Threats to Kenya’s wildlife conservation efforts remain, including poaching, habitat fragmentation and degradation, changes in land use, human encroachment and the adverse impact of climate change as well as the increasing levels of Human Wildlife Conflict, inadequate financing for conservation activities, lack of personnel, resources and equipment. To alleviate some of these challenges, the Government is increasing the National Budgetary Allocation to environment and wildlife conservation.

“As a Government, we are committed to eradicate poaching, and to end the illicit trade in wildlife. It is critically important to raise awareness, not just on the serious effects of wildlife crime, but also highlight the need to secure wildlife habitats. We have had an opportunity to increase this park by an additional 2,000 acres, and further expanded the corridor to the Swara International Livestock Research Institute (ILRI) by increasing the space by a further 1,900 acres,” the President added.

President Kenyatta commended the Ministry of Tourism and Wildlife and the Kenya Wildlife Service management, for the job they are doing in ensuring the conservation and protection of Kenya’s national parks and wildlife.

We remain committed to continuing to support KWS and its multiagency partners in their quest for completely eradicating poaching from our midst. It is very pleasing, for the last few years, to consistently get reports of increasing numbers, especially of the most endangered species,” he complimented.

Prof.Fred Segar, Principal Secretary State Department of Wildlife flags off vehicles and Motorbikes worth Ksh.35 Million to Narok and Taita-Taveta Wildlife Conservancies to help combat poaching today at the Kenya Wildlife Services Headquarters Langata./ Wickliff Ananda,KNA

The President urged MoTW and KWS to embrace new technological innovations to address wildlife challenges, particularly poaching. This will greatly improve efficiency and reduce costs, as well as provide avenues for local universities to contribute to this noble campaign.

The President looked forward to honouring Kenya’s youth who contributed to keeping parks clear of litter, as well as those in rural areas who have also taken steps to address Human Wildlife Conflict in their communities, and others who have used their talents and platforms to bring awareness to the need to conserve our natural beauty and wildlife.

“By highlighting this next generation of conservation heroes, we are not only providing them, and others, with an example that other young people can follow, but we also lay the foundation for a new generation of nature warriors who will take up the fight in years to come,” he added.

However, he wondered about the future of conservation in the face of burgeoning populations: with an estimated 100 million people in 2063, the president stressed the need to think outside the box in terms of preservation of our wildlife heritage.

Cabinet Secretary in the Ministry of Tourism and Wildlife, Najib Balala, thanked the President for expanding space for wildlife by expanding Nairobi National Park’s boundaries by 2,000 acres to open up the southern Athi-Kapiti area, saying that all conservationists highly appreciated this gesture. The CS lauded KWS’ anti-poaching efforts, which saw zero rhinos and 11 elephants poached in 2020.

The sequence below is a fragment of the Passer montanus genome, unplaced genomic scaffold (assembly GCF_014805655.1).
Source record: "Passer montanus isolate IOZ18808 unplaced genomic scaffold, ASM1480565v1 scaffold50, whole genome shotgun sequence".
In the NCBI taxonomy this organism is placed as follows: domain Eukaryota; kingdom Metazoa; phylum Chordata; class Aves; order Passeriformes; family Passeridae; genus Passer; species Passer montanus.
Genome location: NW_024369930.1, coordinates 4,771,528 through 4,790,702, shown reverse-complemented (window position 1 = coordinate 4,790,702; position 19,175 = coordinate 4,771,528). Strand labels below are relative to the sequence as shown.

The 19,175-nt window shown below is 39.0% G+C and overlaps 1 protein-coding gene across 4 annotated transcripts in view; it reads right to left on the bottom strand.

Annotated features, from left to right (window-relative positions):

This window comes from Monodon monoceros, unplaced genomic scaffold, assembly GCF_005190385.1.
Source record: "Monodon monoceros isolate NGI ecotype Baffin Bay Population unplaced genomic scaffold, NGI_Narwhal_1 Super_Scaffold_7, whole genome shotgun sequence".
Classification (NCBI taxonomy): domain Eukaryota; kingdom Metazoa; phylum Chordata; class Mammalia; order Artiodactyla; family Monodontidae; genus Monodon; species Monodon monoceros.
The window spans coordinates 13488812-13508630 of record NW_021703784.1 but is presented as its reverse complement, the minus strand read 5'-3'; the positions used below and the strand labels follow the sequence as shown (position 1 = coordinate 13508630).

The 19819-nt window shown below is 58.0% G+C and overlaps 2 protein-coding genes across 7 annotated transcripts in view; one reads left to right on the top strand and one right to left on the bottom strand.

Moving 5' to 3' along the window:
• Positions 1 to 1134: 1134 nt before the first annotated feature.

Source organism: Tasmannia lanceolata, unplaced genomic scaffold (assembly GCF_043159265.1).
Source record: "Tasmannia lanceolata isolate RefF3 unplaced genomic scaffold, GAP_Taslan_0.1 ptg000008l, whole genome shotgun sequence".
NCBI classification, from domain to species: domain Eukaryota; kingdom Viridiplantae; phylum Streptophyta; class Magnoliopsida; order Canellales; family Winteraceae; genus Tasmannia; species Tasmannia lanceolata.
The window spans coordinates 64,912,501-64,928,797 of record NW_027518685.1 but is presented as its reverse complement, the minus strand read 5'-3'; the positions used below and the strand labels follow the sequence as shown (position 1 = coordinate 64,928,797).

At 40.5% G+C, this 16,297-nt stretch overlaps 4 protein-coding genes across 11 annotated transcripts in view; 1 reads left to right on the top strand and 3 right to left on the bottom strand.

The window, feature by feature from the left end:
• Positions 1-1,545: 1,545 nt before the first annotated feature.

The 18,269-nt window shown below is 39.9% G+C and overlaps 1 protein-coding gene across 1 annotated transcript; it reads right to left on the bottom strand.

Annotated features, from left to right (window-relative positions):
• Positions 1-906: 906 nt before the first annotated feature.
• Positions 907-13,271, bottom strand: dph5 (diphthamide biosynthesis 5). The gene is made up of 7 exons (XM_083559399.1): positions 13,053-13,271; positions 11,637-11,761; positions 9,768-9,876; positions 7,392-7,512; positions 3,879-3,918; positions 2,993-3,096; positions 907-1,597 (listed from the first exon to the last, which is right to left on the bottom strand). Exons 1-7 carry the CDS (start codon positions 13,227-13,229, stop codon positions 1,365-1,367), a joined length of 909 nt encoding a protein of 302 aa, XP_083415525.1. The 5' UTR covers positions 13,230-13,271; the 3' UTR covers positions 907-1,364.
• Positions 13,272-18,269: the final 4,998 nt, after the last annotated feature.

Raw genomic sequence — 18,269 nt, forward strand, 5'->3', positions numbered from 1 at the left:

He stated that one rhino was poached in 2021 at Ruma National Park, but the poachers were immediately arrested and the trophy recovered.

“We have established 170 community conservancies across the country, because we value the wildlife that is beyond protected areas and recognize that communities play a major role by being the buffer zone around protected areas,” Balala said, reiterating that his ministry had created a conducive environment for partnerships with donors and NGOs.

He highlighted the success story of protecting endangered species, which had resulted in increased populations of rhinos and elephants, at 1,700 and 36,000 respectively.

Balala stated that the biggest conservation challenge was climate change and lauded the President for ably representing Kenya during COP26, where he committed to harnessing low-carbon investment opportunities. The CS committed to Net Zero (the state that exists when the amount of energy provided by on-site renewable energy is equal or equivalent to the amount of energy used) for energy in Nairobi National Park, stating that all of KWS vehicles and facilities domiciled in the parks would be ‘green.’

Balala appreciated the Government’s support during the COVID-19 pandemic, saying that two billion shillings was provided to support community conservancy rangers’ salaries for the last two years, in addition to recruiting 5,500 Community Scouts to support conservation. He reiterated Kenya’s commitment to donating two black rhinos to that country, in exchange for 20 Roan antelopes to boost the 15-strong population in Ruma National Park.

KWS Director General Brig (Rtd.) John Waweru said that KWS was expending all efforts to ensure that Nairobi National Park retained its pristine condition. [PO1] Waweru said that COVID-19 wreaked havoc on foreigner-based tourism revenues, with KWS losing approximately 90 per cent of its revenue streams. The silver lining to the pandemic was that KWS innovated ideas to focus inwards, and through the ZuruNaKWS campaign and other initiatives like the Tembo Naming Festival in Amboseli, local tourist numbers skyrocketed and kept KWS afloat.

Three local graphic designers who came up with Nairobi National Park’s new logo were feted, with the winner receiving 250, 000 shillings and two runners up receiving 150,000 and 100,000, respectively. Balala said this would spill over into other parks, with locals being granted opportunities to participate in branding other KWS parks.

The commemoration concluded with the cutting of a sumptuous, 75th anniversary cake.